“Now, the next order of business,” Barty continued, “I’m going to practice some illegal curses and mind control on you, but it’s all okay because I’m an Auror.” And then, because he thought he might be starting to sound suspicious and out of character, added in a Mad-Eye Moody catchphrase. “Constant Vigilance!” he barked, and all the students jumped in their seats, but that could have been because of the scorpions Barty had placed under all the seats before class. He hated children.
“First of all, let’s see the effects of the Imperius Curse. Any volunteers?”
No one raised their hands. Barty didn’t know whether this was because of the nature of the curse involved, or because of the inability of thirteen-year-olds to volunteer for anything academic in front of the class. So he arbitrarily pointed at a small mousy-haired boy sitting near the front, and beckoned him forward. “Don’t worry, it won’t be bad. What’s your name?”
“I’m Colin Creevey, sir,” the boy responded as he stood up and awkwardly faced the class.
“Excellent,” said Barty. “All right now, all of you pay attention. I’m going to put Mr Creevey here under the Imperius Curse. Watch how he reacts.”
Barty pointed his wand at Creevey and said “Imperio!” He felt the tingling of his mind being connected to Creevey’s movements, as he willed Creevey to get ingredients out of the conveniently placed food cupboard at the side of the room, transfigure his desk into a stove, and make fettuccine.
Colin Creevey spent an hour under the curse, during which time Barty successfully had him cook fettuccine. Then he dismissed class, and all the third years stampeded back out, babbling about how unreal the Imperius Curse looked, while Barty happily ate his freshly prepared lunch.
His next class was seventh years. The instant the door opened, the first person to walk in was a tall girl with long wavy blonde hair and piercing violet-coloured eyes. As she strutted into the room in slow motion, her hair blew back dramatically, and her flowy white dress ruffled like clouds blowing across the sky. She wouldn’t have looked out of place in a shampoo advert, or possibly a music video accompanying an emotional power ballad. The ten boys who followed her into the classroom could not keep their eyes off her. Nor could the girls, in fact.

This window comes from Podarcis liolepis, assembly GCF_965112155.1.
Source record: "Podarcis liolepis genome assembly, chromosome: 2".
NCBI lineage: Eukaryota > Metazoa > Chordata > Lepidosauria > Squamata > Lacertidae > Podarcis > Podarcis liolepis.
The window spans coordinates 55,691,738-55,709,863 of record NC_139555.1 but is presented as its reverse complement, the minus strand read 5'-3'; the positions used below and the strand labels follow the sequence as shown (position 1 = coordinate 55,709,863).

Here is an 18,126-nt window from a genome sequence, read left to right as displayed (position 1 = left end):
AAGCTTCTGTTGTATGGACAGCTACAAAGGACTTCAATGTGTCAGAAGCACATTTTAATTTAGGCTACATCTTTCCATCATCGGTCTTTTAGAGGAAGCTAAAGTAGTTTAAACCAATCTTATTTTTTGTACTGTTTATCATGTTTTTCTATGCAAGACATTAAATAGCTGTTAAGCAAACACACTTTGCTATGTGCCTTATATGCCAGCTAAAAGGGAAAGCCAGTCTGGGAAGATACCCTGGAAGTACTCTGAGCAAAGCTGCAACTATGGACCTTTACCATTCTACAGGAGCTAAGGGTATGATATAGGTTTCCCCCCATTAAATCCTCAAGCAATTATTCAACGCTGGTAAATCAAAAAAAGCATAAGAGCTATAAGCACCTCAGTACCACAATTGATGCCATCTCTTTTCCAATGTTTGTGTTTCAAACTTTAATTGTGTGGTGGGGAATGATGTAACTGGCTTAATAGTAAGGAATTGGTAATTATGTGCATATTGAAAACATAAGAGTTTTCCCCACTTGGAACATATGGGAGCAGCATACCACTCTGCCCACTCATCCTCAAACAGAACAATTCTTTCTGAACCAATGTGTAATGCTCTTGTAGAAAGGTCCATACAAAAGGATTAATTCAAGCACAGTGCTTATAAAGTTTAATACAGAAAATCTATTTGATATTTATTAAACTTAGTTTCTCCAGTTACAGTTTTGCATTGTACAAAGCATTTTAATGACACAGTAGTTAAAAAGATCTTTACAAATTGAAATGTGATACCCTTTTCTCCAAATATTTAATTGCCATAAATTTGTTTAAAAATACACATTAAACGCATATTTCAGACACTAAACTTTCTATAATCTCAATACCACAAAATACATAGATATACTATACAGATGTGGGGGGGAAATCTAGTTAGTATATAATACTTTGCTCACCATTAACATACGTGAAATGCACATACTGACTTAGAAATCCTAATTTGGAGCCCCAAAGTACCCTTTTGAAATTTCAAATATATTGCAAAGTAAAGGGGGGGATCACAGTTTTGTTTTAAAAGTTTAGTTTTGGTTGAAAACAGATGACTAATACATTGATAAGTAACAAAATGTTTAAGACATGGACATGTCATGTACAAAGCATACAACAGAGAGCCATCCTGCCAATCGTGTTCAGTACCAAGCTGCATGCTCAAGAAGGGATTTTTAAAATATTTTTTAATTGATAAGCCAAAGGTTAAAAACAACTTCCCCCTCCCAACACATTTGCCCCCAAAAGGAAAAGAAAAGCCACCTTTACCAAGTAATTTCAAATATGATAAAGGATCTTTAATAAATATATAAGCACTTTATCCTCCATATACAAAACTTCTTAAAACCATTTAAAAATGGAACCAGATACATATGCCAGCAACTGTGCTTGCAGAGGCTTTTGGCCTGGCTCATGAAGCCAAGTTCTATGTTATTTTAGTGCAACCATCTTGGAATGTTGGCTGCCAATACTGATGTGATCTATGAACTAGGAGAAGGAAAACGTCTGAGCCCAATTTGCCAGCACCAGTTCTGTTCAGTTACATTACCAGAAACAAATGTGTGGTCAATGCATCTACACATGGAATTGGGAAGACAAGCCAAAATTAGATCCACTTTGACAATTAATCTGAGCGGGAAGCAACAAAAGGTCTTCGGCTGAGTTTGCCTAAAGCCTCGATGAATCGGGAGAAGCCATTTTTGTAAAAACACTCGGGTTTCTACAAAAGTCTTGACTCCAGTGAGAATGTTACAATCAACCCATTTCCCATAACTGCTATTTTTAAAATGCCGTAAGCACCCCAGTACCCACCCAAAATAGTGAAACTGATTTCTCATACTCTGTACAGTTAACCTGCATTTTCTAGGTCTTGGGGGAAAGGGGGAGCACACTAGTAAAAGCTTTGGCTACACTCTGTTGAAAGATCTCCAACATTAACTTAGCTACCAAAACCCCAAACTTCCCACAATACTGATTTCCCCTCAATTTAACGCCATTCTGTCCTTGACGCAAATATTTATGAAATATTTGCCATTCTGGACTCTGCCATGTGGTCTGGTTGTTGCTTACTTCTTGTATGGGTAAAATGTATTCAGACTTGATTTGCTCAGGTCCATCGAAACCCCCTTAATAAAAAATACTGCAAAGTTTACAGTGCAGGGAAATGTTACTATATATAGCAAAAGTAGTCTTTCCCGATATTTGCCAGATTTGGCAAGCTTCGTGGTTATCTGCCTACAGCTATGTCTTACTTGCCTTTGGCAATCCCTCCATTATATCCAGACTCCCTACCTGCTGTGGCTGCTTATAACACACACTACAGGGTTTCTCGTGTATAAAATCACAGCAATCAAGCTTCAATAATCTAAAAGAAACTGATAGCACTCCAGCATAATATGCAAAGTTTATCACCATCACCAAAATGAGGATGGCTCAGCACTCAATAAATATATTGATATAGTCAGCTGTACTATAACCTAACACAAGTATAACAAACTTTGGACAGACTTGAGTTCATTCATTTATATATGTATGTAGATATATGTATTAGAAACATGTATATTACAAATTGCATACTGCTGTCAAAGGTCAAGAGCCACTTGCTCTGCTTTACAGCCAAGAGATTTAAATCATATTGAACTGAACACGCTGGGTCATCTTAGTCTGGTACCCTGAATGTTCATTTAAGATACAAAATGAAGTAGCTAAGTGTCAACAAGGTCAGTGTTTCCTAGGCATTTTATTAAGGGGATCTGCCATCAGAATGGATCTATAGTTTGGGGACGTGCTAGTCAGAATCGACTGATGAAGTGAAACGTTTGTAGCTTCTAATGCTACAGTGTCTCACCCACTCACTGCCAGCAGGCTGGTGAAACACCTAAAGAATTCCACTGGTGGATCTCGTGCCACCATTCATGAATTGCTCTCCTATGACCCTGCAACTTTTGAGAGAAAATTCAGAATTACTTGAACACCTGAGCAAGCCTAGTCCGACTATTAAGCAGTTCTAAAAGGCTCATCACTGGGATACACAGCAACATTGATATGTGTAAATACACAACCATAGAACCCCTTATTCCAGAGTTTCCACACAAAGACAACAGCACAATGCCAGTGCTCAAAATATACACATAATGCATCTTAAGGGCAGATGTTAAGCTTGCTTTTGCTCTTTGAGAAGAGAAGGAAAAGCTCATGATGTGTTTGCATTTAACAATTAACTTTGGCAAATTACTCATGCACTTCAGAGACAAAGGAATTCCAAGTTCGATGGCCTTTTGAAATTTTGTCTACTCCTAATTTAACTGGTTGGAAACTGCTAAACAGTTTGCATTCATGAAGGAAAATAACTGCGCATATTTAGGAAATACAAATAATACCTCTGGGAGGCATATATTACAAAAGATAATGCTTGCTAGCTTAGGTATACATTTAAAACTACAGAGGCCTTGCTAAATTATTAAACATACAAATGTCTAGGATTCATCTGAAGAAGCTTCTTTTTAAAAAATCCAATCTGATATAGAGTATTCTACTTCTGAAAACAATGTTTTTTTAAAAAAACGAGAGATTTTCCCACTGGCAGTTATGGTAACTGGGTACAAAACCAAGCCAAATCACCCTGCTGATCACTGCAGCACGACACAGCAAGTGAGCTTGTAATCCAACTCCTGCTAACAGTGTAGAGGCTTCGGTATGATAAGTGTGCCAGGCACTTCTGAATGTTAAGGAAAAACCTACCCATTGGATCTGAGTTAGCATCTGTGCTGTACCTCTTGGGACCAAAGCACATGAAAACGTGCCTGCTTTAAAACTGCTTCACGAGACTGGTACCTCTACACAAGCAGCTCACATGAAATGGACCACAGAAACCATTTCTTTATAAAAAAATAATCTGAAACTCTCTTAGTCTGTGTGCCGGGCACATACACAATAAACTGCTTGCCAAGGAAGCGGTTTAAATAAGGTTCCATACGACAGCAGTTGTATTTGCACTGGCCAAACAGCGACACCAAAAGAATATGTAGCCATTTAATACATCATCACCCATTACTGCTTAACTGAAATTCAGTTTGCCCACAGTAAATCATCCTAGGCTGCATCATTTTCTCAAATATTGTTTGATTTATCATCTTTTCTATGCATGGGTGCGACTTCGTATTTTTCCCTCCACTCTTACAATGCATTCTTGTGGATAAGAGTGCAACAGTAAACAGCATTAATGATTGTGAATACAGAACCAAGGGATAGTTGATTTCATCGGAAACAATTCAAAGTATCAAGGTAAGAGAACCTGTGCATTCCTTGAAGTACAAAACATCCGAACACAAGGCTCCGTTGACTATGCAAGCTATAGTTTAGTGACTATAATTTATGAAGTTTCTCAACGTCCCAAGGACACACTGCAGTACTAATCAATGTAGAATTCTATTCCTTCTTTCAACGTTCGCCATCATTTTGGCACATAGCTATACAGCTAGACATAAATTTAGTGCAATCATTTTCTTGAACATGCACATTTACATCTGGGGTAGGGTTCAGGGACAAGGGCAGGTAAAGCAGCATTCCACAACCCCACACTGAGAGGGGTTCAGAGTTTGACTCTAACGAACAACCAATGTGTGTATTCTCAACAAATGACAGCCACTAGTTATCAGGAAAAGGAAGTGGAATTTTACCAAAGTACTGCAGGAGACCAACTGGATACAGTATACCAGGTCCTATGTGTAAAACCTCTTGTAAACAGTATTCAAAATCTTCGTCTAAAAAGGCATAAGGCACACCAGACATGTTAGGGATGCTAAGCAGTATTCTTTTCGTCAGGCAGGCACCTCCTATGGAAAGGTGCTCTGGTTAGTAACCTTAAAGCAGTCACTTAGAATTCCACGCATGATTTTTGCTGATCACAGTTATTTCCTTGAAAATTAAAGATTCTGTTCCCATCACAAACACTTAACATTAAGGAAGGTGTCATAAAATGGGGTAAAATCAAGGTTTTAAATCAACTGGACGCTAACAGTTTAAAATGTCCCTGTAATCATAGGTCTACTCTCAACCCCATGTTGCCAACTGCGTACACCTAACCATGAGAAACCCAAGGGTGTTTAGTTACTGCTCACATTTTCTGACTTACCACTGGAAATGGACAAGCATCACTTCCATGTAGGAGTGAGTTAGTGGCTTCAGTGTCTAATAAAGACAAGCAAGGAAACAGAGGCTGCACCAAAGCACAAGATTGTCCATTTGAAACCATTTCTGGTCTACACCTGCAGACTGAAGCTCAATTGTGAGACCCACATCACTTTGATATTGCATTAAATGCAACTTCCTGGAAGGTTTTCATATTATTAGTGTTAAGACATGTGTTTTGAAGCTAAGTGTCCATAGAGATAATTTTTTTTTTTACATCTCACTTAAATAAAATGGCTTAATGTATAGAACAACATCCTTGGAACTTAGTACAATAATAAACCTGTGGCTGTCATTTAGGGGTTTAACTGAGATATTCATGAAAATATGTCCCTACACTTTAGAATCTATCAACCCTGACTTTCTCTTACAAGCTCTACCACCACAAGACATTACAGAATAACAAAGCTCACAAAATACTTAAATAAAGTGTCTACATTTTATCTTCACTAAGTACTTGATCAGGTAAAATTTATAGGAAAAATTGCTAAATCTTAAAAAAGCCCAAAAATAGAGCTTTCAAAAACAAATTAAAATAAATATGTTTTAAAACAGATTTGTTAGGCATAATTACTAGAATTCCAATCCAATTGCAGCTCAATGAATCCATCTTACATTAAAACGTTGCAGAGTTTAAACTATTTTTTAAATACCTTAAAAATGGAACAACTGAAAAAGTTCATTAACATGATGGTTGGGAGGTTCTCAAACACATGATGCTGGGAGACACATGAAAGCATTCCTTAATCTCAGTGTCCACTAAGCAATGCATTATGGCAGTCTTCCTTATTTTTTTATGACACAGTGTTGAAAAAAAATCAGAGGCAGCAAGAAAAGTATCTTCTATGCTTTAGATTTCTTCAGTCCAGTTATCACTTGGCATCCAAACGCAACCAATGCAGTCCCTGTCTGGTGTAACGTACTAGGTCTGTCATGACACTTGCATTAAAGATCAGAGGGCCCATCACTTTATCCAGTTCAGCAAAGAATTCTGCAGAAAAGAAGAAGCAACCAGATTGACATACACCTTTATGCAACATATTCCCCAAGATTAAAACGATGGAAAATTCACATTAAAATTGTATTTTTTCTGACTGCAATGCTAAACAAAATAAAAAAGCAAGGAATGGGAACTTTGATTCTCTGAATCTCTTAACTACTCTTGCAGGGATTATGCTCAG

Barty realised that perhaps he preferred the third-year class, because none of the seventh years would be able to pay attention to him with this girl sitting front and centre in class, her hair still blowing theatrically behind her.
“This is a classroom,” said Barty gruffly, “and you are here to learn Defence Against the Dark Arts. There is no room for tomfoolery in this class, so put away that wind machine.” The blonde girl sighed and turned off her portable fan.
Clearly, the best way to maintain the class’s attention was to have this girl be the volunteer for the Imperius/cooking project. “One of the most essential things to know when defending oneself against the Dark Arts is to not draw unnecessary attention to oneself,” said Barty. “Since you have just done the opposite, you’ll be demonstrating today. What’s your name?”
The girl introduced herself as Sherri Sue Riddle (in an American accent, of course!), and then began to cook a frittata under Barty’s Imperius curse, first obtaining the eggs and vegetables from the convenient magical refrigerator, which was located next to the convenient food cupboard.
As it turned out, Sherri Sue was actually a Mudblood; the fact that she shared a surname with the Dark Lord was purely coincidental. During one class the following week, Barty heard her discussing television programmes she liked that were about cooking. This spurred Barty into action, so after he’d had his lasagna prepared by another Imperiused seventh-year, he began writing application letters in an attempt to get onto the cooking programme Ready Steady Cook. If they’d give him this chance, perhaps he’d relinquish his complete hatred of Muggles and everything they stood for.